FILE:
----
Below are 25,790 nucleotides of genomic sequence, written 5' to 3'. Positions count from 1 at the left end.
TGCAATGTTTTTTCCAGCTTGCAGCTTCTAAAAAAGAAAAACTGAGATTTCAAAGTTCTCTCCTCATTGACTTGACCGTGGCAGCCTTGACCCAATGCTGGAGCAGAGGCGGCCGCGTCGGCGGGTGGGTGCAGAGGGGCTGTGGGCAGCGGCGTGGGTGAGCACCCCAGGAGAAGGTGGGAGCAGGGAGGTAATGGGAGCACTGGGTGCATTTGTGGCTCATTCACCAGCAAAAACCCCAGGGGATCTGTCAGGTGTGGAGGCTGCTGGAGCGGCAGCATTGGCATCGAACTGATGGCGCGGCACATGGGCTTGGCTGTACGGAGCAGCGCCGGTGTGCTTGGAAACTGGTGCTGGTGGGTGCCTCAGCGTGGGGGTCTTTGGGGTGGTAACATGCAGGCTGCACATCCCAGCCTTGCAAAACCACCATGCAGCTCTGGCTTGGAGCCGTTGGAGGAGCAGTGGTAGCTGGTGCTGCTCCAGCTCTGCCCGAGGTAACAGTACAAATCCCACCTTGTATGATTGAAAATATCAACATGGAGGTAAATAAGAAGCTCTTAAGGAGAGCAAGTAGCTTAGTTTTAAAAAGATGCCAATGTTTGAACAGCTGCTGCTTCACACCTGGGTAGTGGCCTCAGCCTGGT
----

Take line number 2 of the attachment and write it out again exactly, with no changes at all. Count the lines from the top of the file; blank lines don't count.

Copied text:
TGCAATGTTTTTTCCAGCTTGCAGCTTCTAAAAAAGAAAAACTGAGATTTCAAAGTTCTCTCCTCATTGACTTGACCGTGGCAGCCTTGACCCAATGCTGGAGCAGAGGCGGCCGCGTCGGCGGGTGGGTGCAGAGGGGCTGTGGGCAGCGGCGTGGGTGAGCACCCCAGGAGAAGGTGGGAGCAGGGAGGTAATGGGAGCACTGGGTGCATTTGTGGCTCATTCACCAGCAAAAACCCCAGGGGATCTGTCAGGTGTGGAGGCTGCTGGAGCGGCAGCATTGGCATCGAACTGATGGCGCGGCACATGGGCTTGGCTGTACGGAGCAGCGCCGGTGTGCTTGGAAACTGGTGCTGGTGGGTGCCTCAGCGTGGGGGTCTTTGGGGTGGTAACATGCAGGCTGCACATCCCAGCCTTGCAAAACCACCATGCAGCTCTGGCTTGGAGCCGTTGGAGGAGCAGTGGTAGCTGGTGCTGCTCCAGCTCTGCCCGAGGTAACAGTACAAATCCCACCTTGTATGATTGAAAATATCAACATGGAGGTAAATAAGAAGCTCTTAAGGAGAGCAAGTAGCTTAGTTTTAAAAAGATGCCAATGTTTGAACAGCTGCTGCTTCACACCTGGGTAGTGGCCTCAGCCTGGT